Okay, so im new to this website/forum. I am in programming 12, and as my final project in C++ I have decided to create an address book application. It will be "simple" and I was hoping to be able to get it to be able to:

1) Create new entry.
2) View all entries.
3) Edit an entry.
4) Delete an entry

I have very minor knowledge in I/O using files, and was hoping to get some help or a tutorial that might help.

Thanks.

Start by doing the in-memory parts and then you can add serialization to file once it working the way you want. This way you can incrementally add features and also be able to prove to us that you're actually working when you ask for help on the file I/O parts. But a simple google search will give you tutorials and reference material on file I/O as well.

So what you're saying is;

Show us your basic source code and come back when your AT the problem?

What I know so far:

How to "CREATE" a file using i/o in files.
How to "OPEN/Read" a file.

Because what I need to know at the moment is:

How to "CREATE" a file that the user can name. ( I guess I mean an input, example:
" I would like to create a file named 'x' "))

How to "EDIT" a file.

While I probably appear to be another student with a project looking for YOU to make the program for me, I just can't seem to find a tutorial that says how to do these functions.

Thanks :)

>Because what I need to know at the moment is:
>How to "CREATE" a file that the user can name.

std::string filename;

std::cout<<"Enter a filename: ";

if ( getline ( std::cin, filename ) ) {
  // Opening for writing will create the file if it doesn't exist
  // If the file does exist, it will be truncated
  // Note: The constructor requires a C-style string
  std::ofstream out ( filename.c_str() );

  // ...
}

>How to "OPEN/Read" a file.
I'm a strong believer in separate objects for reading and writing. It makes life so much easier when you're not trying to keep up with a read-write stream, so to open a file for reading you would do this:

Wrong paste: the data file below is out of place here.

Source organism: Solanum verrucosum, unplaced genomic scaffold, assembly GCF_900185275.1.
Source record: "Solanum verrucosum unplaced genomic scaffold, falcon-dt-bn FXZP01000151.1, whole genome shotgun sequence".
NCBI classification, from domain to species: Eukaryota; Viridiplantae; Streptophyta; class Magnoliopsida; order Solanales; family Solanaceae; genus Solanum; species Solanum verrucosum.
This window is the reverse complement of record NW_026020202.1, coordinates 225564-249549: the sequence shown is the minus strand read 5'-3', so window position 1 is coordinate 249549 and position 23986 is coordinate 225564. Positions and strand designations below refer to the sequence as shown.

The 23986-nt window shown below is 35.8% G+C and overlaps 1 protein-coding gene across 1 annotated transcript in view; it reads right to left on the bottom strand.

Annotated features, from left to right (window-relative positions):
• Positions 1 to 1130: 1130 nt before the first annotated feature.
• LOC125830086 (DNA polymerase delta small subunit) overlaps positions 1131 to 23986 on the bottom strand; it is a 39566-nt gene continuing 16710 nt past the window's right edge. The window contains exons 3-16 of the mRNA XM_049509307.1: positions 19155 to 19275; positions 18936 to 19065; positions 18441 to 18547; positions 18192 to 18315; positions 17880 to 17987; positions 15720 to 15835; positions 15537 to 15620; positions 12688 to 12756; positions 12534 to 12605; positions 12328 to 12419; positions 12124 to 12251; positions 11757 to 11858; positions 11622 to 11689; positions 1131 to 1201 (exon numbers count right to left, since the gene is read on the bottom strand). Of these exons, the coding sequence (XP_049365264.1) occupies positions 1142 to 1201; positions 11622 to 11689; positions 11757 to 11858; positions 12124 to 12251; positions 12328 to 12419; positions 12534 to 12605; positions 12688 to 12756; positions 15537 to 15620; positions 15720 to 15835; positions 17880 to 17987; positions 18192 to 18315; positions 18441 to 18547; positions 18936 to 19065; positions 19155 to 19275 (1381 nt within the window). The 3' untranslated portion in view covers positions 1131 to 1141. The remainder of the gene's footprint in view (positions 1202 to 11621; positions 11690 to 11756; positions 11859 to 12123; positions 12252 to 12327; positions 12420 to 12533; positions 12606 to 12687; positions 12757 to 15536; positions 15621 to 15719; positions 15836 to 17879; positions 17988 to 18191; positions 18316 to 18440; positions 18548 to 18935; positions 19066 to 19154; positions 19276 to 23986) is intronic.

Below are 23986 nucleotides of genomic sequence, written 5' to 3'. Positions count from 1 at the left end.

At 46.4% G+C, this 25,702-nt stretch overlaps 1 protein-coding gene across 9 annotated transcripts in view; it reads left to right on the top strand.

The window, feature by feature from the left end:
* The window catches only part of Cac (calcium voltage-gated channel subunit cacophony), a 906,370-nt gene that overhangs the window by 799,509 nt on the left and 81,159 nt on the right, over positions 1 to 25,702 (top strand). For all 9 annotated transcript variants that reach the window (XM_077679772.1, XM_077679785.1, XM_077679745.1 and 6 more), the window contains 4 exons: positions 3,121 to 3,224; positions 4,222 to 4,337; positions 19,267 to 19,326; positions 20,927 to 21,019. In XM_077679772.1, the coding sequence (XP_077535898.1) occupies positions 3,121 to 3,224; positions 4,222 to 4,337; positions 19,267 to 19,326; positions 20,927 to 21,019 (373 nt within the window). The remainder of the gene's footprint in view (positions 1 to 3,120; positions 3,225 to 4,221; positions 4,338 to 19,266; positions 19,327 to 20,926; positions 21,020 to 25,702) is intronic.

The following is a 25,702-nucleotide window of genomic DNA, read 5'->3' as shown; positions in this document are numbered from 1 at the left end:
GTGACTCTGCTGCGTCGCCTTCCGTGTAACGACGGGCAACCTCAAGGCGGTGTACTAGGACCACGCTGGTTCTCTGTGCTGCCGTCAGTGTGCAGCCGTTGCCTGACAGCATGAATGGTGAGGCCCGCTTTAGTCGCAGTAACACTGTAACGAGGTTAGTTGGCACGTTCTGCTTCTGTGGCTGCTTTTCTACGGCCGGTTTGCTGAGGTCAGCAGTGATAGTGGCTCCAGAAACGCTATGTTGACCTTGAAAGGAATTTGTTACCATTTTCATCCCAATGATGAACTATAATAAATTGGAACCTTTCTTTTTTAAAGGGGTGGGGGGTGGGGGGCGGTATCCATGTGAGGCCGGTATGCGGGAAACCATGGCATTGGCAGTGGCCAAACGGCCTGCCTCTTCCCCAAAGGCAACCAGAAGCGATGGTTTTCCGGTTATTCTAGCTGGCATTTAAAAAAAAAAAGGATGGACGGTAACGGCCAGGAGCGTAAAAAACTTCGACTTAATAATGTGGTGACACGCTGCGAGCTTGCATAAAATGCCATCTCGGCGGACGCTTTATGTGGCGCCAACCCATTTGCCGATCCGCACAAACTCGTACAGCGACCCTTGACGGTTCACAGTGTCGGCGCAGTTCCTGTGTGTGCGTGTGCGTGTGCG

// Filename from the previous example
std::ifstream in ( filename.c_str() );

// Read from the file like you would std::cin

>How to "EDIT" a file.
Editing a file ultimately ends up as "replacing" the file in practice. Unless you're appending to a file, making changes to random records in a sequential file usually means you have to make all of your changes in memory, then completely overwrite the file (okay for smaller files) or use temporary files to copy and interleave the unchanged segments and your changes, then overwrite the original file with the finished temporary.

Thanks a lot, that helped a ton!

What I meant by "how to edit" was this:

Is it possible to "write" text in c++ and store it in a text file and then to later recall it?

thanks again :)

>Is it possible
The answer is always going to be yes.

>to "write" text in c++ and store it in a text file and then to later recall it?
I'm sorry, didn't I just answer that question with my last post?

> I'm sorry, didn't I just answer that question with my last post?

Im sure you did, I probably just didn't realize it.

So what I have so far is;

Ability to open/read file in c++, ability to create the file in c++.

Sorry for asking the same question over an over, but did you explain to me how to "write" inside of the text file I created? You probably did, im just blind.

>did you explain to me how to "write" inside of the text file I created?
It's just like writing to cout. What more do you need to know?

Okay, perhaps I phrased this wrong, what I am wanting to do is find the code that I need to enable the user (like a cin) to write in that text file.

I know how to write in the file like this,

ofstream myfile ("filename.txt");
  if (myfile.is_open())
  {
    myfile << "This is me writing in the file.\n";
    myfile.close();
  }